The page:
At eight years old, I started working in our deli on the weekends and school vacations, standing on a stool to reach the cash register. When I was 13, my grandfather died and my father went back to Palestine to attend to family matters. I ran the deli that fall as I continued my studies. That deli holds a huge place in my heart. Located at 17th and Logan in Denver, we had the deli from the late 80's until 2001. I grew up there and it shaped my perspective. From the deli, I learned about homelessness and I learned what a gay bar was (where I was sent to get change from time to time). I interacted with a kaleidoscope of people who came from all walks of life and I didn't realize it at the time, but those interactions normalized diverse lifestyles and identities. Looking back, it's that experience that has made discrimination such a boggling and unacceptable concept for me. For both of my parents a part of realizing the American Dream was making sure that ALL of their children were given the opportunities they were never afforded. They also raised us with the expectation that we would be of service to our community and help whenever needed. Doing my best to live that out, I partnered with Project Cure while in high school to organize surplus medical supplies and funds to get aid to Palestinians living in the Gaza Strip and the West Bank. After 9/11, when our country needed healing and understanding, my father - a liaison between the Arab/Muslim communities and the non-Muslim communities - could not fulfill all of the speaking requests he was receiving, I stepped up to fill that need. Learning of plans to cut higher-ED funding, as CU Denver's Student Government President, I worked with my fellow CU student government presidents to fight for higher education funding with a lobbying campaign called "Where is S.H.E." (support for higher education). Those experiences set me on the path that would define my adult life. After getting my Bachelor's in Political Science, I earned a Master's in Public Policy to deepen my understanding of politics and how the government works. I started Meet the Middle East in 2008 because the need for healing and understanding between Americans and the Arab and Muslim communities still existed. In that role, I have been engaging with entities ranging from Children's Hospital to the US District Attorney's Office. I've also been serving in the classroom, educating students at the University of Denver and in Denver, Aurora, Cherry Creek, and Littleton Public Schools. I've also continued community organizing and lobbying. Formerly, the Deputy Political Director, I am now the Community Advocate & Liaison for the Interfaith Alliance of Colorado and work to engage and empower communities to advocate for themselves at the Capitol as well as testifying in support of or opposition to bills.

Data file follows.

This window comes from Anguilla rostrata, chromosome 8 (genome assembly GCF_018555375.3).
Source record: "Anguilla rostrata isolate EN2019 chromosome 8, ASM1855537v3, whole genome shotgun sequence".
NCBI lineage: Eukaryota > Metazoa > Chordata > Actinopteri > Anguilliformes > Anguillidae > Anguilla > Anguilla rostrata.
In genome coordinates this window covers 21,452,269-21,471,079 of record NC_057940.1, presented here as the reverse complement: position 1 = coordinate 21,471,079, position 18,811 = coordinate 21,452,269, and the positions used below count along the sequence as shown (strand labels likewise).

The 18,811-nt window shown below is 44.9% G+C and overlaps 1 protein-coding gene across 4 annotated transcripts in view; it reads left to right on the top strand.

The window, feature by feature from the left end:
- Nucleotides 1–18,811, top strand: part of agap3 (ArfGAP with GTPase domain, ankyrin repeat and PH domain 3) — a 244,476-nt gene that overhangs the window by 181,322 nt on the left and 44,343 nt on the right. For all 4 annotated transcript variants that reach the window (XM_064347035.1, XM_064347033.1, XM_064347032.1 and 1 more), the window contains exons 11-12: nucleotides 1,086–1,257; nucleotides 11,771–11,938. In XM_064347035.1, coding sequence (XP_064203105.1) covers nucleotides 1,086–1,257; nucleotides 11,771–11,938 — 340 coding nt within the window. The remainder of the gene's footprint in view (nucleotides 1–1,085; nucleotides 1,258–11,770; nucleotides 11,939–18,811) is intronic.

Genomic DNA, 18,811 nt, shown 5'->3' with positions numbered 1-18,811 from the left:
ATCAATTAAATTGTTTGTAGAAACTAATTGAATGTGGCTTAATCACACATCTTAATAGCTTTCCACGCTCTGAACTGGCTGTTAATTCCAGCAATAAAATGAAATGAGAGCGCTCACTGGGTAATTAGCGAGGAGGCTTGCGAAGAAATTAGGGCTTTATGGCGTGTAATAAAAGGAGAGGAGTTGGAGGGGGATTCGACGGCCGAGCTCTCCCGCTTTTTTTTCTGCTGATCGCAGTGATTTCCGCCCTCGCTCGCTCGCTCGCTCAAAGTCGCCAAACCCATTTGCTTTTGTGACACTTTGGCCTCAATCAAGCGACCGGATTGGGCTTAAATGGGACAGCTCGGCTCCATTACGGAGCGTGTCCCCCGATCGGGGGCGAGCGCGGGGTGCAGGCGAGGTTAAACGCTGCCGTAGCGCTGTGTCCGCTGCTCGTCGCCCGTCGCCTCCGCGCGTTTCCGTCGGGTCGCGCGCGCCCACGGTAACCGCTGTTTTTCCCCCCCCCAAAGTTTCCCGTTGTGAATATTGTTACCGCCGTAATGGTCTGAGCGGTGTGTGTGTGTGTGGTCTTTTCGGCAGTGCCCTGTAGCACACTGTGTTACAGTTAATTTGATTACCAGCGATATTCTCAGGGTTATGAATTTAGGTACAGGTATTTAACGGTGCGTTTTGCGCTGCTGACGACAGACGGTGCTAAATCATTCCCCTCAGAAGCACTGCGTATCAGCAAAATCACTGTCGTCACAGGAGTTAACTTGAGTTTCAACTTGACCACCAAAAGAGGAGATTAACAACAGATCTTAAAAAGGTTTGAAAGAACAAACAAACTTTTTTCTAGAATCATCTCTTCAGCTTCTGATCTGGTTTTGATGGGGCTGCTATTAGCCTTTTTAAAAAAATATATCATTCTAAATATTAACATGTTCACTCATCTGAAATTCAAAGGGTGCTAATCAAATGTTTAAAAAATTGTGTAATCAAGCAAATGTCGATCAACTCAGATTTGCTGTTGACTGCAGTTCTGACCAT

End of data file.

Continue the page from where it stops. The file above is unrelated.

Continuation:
Identifying the need to come together in the face of bigoted policies in early 2017, the Colorado Muslim Society, the largest and oldest mosque in the Rocky Mountain Region, appointed me as their first female Spokesperson and as a member of the Executive Committee where I now play a leading role in representing Muslims on a variety of social justice areas statewide.

The more I have helped address people's needs, the more I've realized how mythical the American Dream is for so many of us due to the connections between discrimination, oppression, and policy. The more I've studied policy and worked with our legislators and other advocacy and community groups to pass policy that will help people in their daily lives, the more I've seen the need for dedicated public servants who will work ceaselessly to make sure our government is doing all it can to help make realizing the American Dream a possibility for everyone.